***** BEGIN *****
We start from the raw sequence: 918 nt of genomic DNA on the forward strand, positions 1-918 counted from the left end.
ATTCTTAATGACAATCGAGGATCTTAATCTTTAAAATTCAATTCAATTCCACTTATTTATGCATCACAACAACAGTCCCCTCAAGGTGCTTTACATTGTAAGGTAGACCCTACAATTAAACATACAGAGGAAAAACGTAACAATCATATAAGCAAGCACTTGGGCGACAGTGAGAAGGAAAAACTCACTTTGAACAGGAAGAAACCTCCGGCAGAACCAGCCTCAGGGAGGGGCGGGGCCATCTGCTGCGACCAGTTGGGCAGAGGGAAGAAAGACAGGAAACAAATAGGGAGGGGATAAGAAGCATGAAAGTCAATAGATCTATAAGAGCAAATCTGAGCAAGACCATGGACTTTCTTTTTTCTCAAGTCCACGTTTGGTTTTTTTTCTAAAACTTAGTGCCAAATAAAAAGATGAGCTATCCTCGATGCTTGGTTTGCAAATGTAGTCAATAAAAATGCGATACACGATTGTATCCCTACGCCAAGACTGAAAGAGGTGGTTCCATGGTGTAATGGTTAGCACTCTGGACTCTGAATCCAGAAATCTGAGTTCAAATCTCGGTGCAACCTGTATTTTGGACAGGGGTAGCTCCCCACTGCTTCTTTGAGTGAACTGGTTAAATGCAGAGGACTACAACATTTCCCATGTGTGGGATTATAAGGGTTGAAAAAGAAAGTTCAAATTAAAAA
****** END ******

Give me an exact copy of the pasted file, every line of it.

We start from the raw sequence: 918 nt of genomic DNA on the forward strand, positions 1-918 counted from the left end.
ATTCTTAATGACAATCGAGGATCTTAATCTTTAAAATTCAATTCAATTCCACTTATTTATGCATCACAACAACAGTCCCCTCAAGGTGCTTTACATTGTAAGGTAGACCCTACAATTAAACATACAGAGGAAAAACGTAACAATCATATAAGCAAGCACTTGGGCGACAGTGAGAAGGAAAAACTCACTTTGAACAGGAAGAAACCTCCGGCAGAACCAGCCTCAGGGAGGGGCGGGGCCATCTGCTGCGACCAGTTGGGCAGAGGGAAGAAAGACAGGAAACAAATAGGGAGGGGATAAGAAGCATGAAAGTCAATAGATCTATAAGAGCAAATCTGAGCAAGACCATGGACTTTCTTTTTTCTCAAGTCCACGTTTGGTTTTTTTTCTAAAACTTAGTGCCAAATAAAAAGATGAGCTATCCTCGATGCTTGGTTTGCAAATGTAGTCAATAAAAATGCGATACACGATTGTATCCCTACGCCAAGACTGAAAGAGGTGGTTCCATGGTGTAATGGTTAGCACTCTGGACTCTGAATCCAGAAATCTGAGTTCAAATCTCGGTGCAACCTGTATTTTGGACAGGGGTAGCTCCCCACTGCTTCTTTGAGTGAACTGGTTAAATGCAGAGGACTACAACATTTCCCATGTGTGGGATTATAAGGGTTGAAAAAGAAAGTTCAAATTAAAAA